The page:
Pyrolysis Explained

I was a little hesitant to point this out because I thought: that is so obvious, that anyone who does not understand is not going to be able to discuss anyway.

But, what is meant by pyrolysis?

I see that the word is of Greek origin:
Pyro - πῦρ - fire, fever
Lysis - λύσις - separation

Based on the translation it means: fire-split.

According to the Webster dictionary Pyrolysis is chemical change brought about by the action of heat.
As discussed on this form, Pyrolysis is chemical change brought about by the action of heat in absince of oxygen. Which is followed by oxadative combustion in the engine.

I have here a kind of fancy grill called Cobb I used to cook my dinner on:

Am I correct to say that the orange arrow in the photo points to the pyrolysis zone?

Does anyone else call this “smolder” or “smoldering?” which refers to the process of burning slowly with no flame, like on a charcoal grill until you remove the lid and it flare up.

Please let the record show that I ask this question on evening of January 6 2024.



I think your cooker is using oxidative combustion, as you put it, burning the charcoal with oxygen in the air to produce heat and CO2. Pyrolysis with an external heat source probably produced the charcoal that the briquettes are made from. Often the two are combined, with some of the wood or other biomass being burned to produce the heat to pyrolyse the rest of the material. For wood gas for engines, carbon monoxide, hydrogen, and methane are the main end products. Less heating can produce wood alcohol and other liquids, including tars.


I forgot about smoldering. I think it is both oxidation and pyrolysis. The heat comes from oxidation, and the smoke is pyrolysis products.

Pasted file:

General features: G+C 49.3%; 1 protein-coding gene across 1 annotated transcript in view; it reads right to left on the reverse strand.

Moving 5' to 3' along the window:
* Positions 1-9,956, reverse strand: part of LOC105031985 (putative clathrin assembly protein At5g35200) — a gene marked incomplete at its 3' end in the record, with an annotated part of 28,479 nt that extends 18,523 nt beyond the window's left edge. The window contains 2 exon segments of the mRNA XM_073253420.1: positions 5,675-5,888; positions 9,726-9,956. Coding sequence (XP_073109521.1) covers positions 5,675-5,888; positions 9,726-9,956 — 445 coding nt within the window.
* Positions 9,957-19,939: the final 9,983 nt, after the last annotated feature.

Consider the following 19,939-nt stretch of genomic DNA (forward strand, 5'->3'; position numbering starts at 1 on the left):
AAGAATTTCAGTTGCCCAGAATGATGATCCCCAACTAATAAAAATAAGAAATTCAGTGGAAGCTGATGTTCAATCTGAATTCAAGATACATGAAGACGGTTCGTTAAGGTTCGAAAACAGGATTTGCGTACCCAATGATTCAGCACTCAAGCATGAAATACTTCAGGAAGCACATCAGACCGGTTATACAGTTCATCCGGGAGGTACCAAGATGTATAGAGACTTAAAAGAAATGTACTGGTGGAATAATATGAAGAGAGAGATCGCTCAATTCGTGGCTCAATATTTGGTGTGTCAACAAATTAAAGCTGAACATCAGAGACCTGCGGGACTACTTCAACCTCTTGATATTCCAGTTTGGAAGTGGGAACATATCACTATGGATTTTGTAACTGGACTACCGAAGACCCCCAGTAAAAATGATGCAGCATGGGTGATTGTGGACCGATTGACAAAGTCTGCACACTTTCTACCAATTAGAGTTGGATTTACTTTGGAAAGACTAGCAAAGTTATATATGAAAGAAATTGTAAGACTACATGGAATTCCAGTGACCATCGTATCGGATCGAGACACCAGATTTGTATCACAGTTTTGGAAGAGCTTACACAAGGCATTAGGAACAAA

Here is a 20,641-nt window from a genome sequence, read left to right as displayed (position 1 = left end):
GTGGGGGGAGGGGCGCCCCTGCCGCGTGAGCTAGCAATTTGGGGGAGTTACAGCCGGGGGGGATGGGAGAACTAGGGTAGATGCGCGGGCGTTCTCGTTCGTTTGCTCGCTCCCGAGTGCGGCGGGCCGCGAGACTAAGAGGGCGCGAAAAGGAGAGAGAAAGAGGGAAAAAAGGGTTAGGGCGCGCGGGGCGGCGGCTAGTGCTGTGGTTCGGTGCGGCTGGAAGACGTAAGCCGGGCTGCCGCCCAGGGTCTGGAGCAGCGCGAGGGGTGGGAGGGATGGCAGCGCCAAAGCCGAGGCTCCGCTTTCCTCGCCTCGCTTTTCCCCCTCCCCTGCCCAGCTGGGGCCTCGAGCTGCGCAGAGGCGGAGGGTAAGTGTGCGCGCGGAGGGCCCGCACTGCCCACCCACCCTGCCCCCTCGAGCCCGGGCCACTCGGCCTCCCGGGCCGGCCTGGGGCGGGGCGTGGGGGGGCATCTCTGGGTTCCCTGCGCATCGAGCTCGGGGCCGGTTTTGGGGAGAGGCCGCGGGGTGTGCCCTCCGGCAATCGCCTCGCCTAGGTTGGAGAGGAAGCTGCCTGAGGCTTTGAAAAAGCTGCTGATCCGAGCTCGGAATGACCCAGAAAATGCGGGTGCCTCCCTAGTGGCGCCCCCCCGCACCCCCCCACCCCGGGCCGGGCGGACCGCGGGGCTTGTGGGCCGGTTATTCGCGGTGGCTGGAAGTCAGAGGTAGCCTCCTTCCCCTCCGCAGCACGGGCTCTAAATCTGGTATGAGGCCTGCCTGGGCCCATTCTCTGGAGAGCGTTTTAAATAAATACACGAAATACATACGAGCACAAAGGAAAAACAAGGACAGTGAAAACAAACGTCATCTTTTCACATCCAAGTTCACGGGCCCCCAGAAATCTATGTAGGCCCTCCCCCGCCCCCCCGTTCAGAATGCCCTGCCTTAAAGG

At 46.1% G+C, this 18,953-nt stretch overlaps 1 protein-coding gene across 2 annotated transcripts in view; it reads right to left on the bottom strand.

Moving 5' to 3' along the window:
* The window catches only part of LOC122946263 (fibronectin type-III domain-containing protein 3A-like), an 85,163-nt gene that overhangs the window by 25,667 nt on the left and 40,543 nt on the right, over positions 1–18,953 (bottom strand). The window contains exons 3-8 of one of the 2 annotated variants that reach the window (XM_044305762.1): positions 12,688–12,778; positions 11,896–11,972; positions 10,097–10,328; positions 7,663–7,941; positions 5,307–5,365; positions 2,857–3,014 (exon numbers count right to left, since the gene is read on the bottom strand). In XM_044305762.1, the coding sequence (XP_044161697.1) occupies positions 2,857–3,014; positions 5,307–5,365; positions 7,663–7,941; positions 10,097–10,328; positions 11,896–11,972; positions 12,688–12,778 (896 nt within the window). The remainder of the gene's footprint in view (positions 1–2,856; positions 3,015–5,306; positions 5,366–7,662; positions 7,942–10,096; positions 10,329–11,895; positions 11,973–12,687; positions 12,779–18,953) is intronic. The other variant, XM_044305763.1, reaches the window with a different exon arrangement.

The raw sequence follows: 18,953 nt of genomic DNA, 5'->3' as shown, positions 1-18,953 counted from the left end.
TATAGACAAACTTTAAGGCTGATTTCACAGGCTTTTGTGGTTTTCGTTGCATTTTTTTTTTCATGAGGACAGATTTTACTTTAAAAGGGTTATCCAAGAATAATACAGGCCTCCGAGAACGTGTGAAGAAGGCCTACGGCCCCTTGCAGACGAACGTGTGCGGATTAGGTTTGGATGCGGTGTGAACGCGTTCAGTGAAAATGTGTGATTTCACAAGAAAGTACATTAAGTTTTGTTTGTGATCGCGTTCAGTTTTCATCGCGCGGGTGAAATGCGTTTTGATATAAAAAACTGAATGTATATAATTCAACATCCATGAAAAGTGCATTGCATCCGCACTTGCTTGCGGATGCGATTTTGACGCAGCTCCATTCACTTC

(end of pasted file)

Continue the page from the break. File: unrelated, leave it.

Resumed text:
No. Smoldering wood is partly pyrolising but not charcoal. Charcoal is preety much just pure carbon so nothing to split here. All it does is slowly oxidise.


Welcome to the DOW JoePA.
Your foods cooker shows venting holes in its top cover yes?
How the charcoal combustion heating process is partially controlled, I expect.
Slowing the released food steam moistures to internally foods cook too.

Now to me the only pyrolysis taking place is that heating cooking off of the moistures in the foods.
So yes indeed pyrolysis is fire splitting out with heat the factors that can be readily volitized out of a composite solid.
Good fuel grade wood charcoal and this should have already been done.
Your charcoal shown in the illustration is not pure wood charcoal but a commercially made cooking fuel with binders and often added in fine wood particles to give the food a smoky flavoring.

Now the step past pyrolysis is wood fuel torrification. Done on wood fuel chunks and large chips. Those having been surface heated through pyrolysis driving out. To surface charring. That charring actually the remaining cells carbons still remaining with a cellular mineral framework intact.
Then making these into mini-self containing “reduction” gasifier units.
In your food analogy . . . foods first high heating quickly surface seared sealed. Then slower self-steaming cooking from the insides.

Ha! Ha! See? In real-use the phase steps are flowing and should be continuous. The steps phases expanding and contacting with needs usage demands. And the use up of the available fuel mass. Flowing one into another until all that remains if the true mineral ash.

Conceptualizing in steps is just a convenience.
Useable, workable results needs flows understandings and appreciations.

Solid fuel to energies music.
In my case, and most here; the solid fuel beginning is wood. What I can grow as mine on my property.
IMHO only your own site grown wood-for-fuel is a true Freedom fuel.
All other obtained woods can; and will be compared to other fuel energy sources. Dribbled out for your use. Regulated. Taxed. Controlled by others.
No manner of detailed understanding of wood-to-enrgy will break this vicious cycle of keeping-you-dependent.

Steve Unruh


Thanks, Kristijan. I missed that the question was about smoldering charcoal, not smoldering in general.